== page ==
Sometimes even birthday presents can lead to homeschool adventures…
For my birthday this year, my husband bought me an acoustic guitar. I do not yet know how to play the guitar, but I find learning it to be a very fun and rewarding experience. Part of this fun stems from the beautiful sounds that emanate from the strings. Kat and I took turns tightening and loosening the strings as we tuned the guitar, listening to the differences in sound it created. We strummed softly, and pulled hard at the strings, listening to the new sounds we could make. It didn’t take long for these play times to turn into a question and answering session of how sound works. Since I hadn’t thought much about it since elementary school, I figured it was time for a refresher for me, and some fun new demonstrations for her.
We began with a lesson on how the ear works. We learned that the outer ear acts as a collector of sounds. The sound waves travel along the ear canal until they hit the eardrum in the middle ear. The ear drum vibrates against the Malleus (“hammer”), Incus (“anvil”), and Stapes (“stirrup”) Ossicles (the smallest, most delicate bones in your body!), which in turn vibrate against the cochlea in the inner ear. The cochlea is filled with a liquid that sloshes back and forth with the vibrations of the sound waves. This activates tiny cells lined with hairs that send electrical signals to the brain. Finally, those signals are interpreted by the brain as the sounds we hear.
Once we had learned how the ear works, we moved on to sound waves. We knew that sound was caused by vibration, but we didn’t know how you could get different noises out of sound waves. We learned that the speed of vibrations in the sound waves affected the pitch of the noise we heard. If the sound waves were vibrating with a fast speed, the sound would have a high pitch. Slower vibrations resulted in a lower pitch.
Now that we had a basic understanding of how sound works, it was time to do some demonstrations to play with different sounds and test sound mediums. First, we would see if we could demonstrate the effects of sound waves in action!
Small to Medium Mixing Bowl
Heavy plastic (we used a garbage bag)
Pot and a wooden spoon (or another large instrument you can beat your drum with)
1. Lay the bowl rim side down onto your large piece of plastic and cut around the bowl making sure to leave extra plastic around the rim (approximately 1 or 2 inches).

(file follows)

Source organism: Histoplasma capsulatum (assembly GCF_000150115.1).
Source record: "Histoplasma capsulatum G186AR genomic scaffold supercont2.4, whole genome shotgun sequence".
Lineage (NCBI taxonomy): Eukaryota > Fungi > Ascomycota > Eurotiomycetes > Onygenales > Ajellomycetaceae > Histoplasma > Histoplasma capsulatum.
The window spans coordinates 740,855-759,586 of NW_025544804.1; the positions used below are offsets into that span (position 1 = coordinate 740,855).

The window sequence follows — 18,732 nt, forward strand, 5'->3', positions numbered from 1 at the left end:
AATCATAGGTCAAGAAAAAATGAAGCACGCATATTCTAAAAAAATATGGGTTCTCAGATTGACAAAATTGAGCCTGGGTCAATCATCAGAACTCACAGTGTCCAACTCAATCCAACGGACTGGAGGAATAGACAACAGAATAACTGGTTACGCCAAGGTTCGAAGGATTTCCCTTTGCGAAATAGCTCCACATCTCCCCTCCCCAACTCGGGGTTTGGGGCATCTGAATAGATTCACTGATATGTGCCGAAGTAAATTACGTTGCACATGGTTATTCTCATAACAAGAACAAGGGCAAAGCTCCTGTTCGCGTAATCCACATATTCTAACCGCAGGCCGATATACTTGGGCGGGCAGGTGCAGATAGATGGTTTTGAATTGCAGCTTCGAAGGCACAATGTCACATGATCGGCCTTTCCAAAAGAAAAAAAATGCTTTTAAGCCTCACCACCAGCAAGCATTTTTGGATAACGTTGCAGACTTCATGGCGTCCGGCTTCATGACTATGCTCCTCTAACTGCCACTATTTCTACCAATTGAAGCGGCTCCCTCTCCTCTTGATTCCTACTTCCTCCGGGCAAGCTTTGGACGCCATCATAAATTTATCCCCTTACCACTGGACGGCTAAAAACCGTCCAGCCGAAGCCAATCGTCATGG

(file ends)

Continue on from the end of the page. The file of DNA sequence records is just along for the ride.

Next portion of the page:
This was a really fun demonstration. Not only could we see an effect from the sound waves, but when we were finished, we were able to use the bowl as a drum! We got two demonstrations of sound for the preparation of one! Now onto the next demonstration. Are there other things we could use in our kitchen to make sound?
Musical Water Chimes
1. Fill your glasses to various levels of water. Make sure you test each glass to ensure that the resulting sound is different.
Okay, so we know that we can observe the effects of vibrations causing sound waves through the air by making rice grains “dance”. We also observed how vibrations can make interesting sounds, and that adding or decreasing the amount of water in each of our drinking glasses can change the pitch of the sound. Now we’ll try to answer another question. Can sound waves travel from one place to another? Specifically, can our ears collect sound waves originating from another room?
A Game of Telephone
We tested both yarn and sewing string to see which material yielded the best results. We were surprised to find that the yarn fared better than the string, even though we thought the “fuzziness” of the yarn would hinder the traveling sound waves. You can also experiment with different materials. You can use tin cans and metal wire instead of string and secure it with a nail. I’ve heard that this is quite effective, although I have yet to try it myself. You can also use fishing line to see if you can hear the sounds with better clarity.
Kat and I sure have learned a lot about sound! We learned that vibrations cause sound, and that those vibrations actually move particles in the air causing the sound waves that reach our ears! Still, there was one final project that we had to do…
Make a Rubber Band Guitar!
Small Box (tissue box, card box, or a small shoe box will work)
Rubber Bands (we bought a bag of various sized rubber bands at a CVS for $1.50)
Hot Glue Gun
Extra cardboard or paper towel tube for the neck of the guitar
Paint, beads, markers, or any other object you can think of to decorate your guitar
1. Cut a sound hole out of your guitar. You’ll want this hole to be relatively smooth, as the smoother your hole is, the better your sound will be. The sound hole serves a purpose to echo (bounce) the sound waves and release them so they can easily reach our ears.
Kat and I had a lot of fun learning about sound and how it works! We also made tambourines and bounced sound off of paper plates. There was one demonstration that we tried and unfortunately, the equipment we had (a $2 thrift store speaker) wasn’t up to the challenge. We’ll try it again next time and hopefully, we’ll get to see this neat demonstration in person! In the meantime, here is a neat video of that fantastic “Oobleck” (cornstarch and water solution) reacting to sound vibrations: